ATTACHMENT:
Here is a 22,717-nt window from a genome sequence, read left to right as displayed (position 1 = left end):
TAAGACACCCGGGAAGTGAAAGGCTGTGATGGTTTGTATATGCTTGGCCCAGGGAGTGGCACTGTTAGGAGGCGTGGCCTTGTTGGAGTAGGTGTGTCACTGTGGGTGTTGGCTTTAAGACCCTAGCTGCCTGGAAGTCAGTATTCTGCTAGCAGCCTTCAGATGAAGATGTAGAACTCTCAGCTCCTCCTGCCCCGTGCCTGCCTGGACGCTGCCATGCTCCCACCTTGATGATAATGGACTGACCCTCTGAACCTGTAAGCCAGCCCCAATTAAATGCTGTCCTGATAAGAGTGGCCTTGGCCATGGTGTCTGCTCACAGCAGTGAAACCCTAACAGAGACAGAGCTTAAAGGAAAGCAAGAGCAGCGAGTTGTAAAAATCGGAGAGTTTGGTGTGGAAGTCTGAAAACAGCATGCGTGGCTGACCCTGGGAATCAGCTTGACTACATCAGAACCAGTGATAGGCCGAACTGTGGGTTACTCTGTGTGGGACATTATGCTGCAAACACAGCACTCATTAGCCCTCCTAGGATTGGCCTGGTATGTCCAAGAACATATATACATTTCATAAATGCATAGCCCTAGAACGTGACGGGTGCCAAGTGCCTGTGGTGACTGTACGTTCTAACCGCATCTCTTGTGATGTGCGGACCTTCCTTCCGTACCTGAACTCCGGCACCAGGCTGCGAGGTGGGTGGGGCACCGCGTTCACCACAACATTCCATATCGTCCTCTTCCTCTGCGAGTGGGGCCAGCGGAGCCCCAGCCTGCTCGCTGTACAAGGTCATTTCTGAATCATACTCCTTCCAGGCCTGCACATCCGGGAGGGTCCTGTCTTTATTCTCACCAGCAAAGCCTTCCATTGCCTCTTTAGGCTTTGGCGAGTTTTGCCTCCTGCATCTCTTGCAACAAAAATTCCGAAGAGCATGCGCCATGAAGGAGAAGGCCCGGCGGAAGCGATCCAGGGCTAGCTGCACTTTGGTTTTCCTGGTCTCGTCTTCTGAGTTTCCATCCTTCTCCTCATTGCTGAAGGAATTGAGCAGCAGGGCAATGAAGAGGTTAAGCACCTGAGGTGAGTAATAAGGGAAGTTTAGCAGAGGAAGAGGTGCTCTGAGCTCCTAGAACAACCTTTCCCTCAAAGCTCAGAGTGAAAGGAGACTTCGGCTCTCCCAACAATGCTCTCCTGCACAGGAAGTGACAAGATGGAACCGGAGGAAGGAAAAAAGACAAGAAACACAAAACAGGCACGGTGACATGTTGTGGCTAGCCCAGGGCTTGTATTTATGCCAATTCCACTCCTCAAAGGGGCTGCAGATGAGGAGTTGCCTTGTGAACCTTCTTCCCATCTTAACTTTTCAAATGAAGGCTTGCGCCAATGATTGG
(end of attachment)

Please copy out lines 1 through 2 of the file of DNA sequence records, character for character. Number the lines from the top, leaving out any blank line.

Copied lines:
Here is a 22,717-nt window from a genome sequence, read left to right as displayed (position 1 = left end):
TAAGACACCCGGGAAGTGAAAGGCTGTGATGGTTTGTATATGCTTGGCCCAGGGAGTGGCACTGTTAGGAGGCGTGGCCTTGTTGGAGTAGGTGTGTCACTGTGGGTGTTGGCTTTAAGACCCTAGCTGCCTGGAAGTCAGTATTCTGCTAGCAGCCTTCAGATGAAGATGTAGAACTCTCAGCTCCTCCTGCCCCGTGCCTGCCTGGACGCTGCCATGCTCCCACCTTGATGATAATGGACTGACCCTCTGAACCTGTAAGCCAGCCCCAATTAAATGCTGTCCTGATAAGAGTGGCCTTGGCCATGGTGTCTGCTCACAGCAGTGAAACCCTAACAGAGACAGAGCTTAAAGGAAAGCAAGAGCAGCGAGTTGTAAAAATCGGAGAGTTTGGTGTGGAAGTCTGAAAACAGCATGCGTGGCTGACCCTGGGAATCAGCTTGACTACATCAGAACCAGTGATAGGCCGAACTGTGGGTTACTCTGTGTGGGACATTATGCTGCAAACACAGCACTCATTAGCCCTCCTAGGATTGGCCTGGTATGTCCAAGAACATATATACATTTCATAAATGCATAGCCCTAGAACGTGACGGGTGCCAAGTGCCTGTGGTGACTGTACGTTCTAACCGCATCTCTTGTGATGTGCGGACCTTCCTTCCGTACCTGAACTCCGGCACCAGGCTGCGAGGTGGGTGGGGCACCGCGTTCACCACAACATTCCATATCGTCCTCTTCCTCTGCGAGTGGGGCCAGCGGAGCCCCAGCCTGCTCGCTGTACAAGGTCATTTCTGAATCATACTCCTTCCAGGCCTGCACATCCGGGAGGGTCCTGTCTTTATTCTCACCAGCAAAGCCTTCCATTGCCTCTTTAGGCTTTGGCGAGTTTTGCCTCCTGCATCTCTTGCAACAAAAATTCCGAAGAGCATGCGCCATGAAGGAGAAGGCCCGGCGGAAGCGATCCAGGGCTAGCTGCACTTTGGTTTTCCTGGTCTCGTCTTCTGAGTTTCCATCCTTCTCCTCATTGCTGAAGGAATTGAGCAGCAGGGCAATGAAGAGGTTAAGCACCTGAGGTGAGTAATAAGGGAAGTTTAGCAGAGGAAGAGGTGCTCTGAGCTCCTAGAACAACCTTTCCCTCAAAGCTCAGAGTGAAAGGAGACTTCGGCTCTCCCAACAATGCTCTCCTGCACAGGAAGTGACAAGATGGAACCGGAGGAAGGAAAAAAGACAAGAAACACAAAACAGGCACGGTGACATGTTGTGGCTAGCCCAGGGCTTGTATTTATGCCAATTCCACTCCTCAAAGGGGCTGCAGATGAGGAGTTGCCTTGTGAACCTTCTTCCCATCTTAACTTTTCAAATGAAGGCTTGCGCCAATGATTGG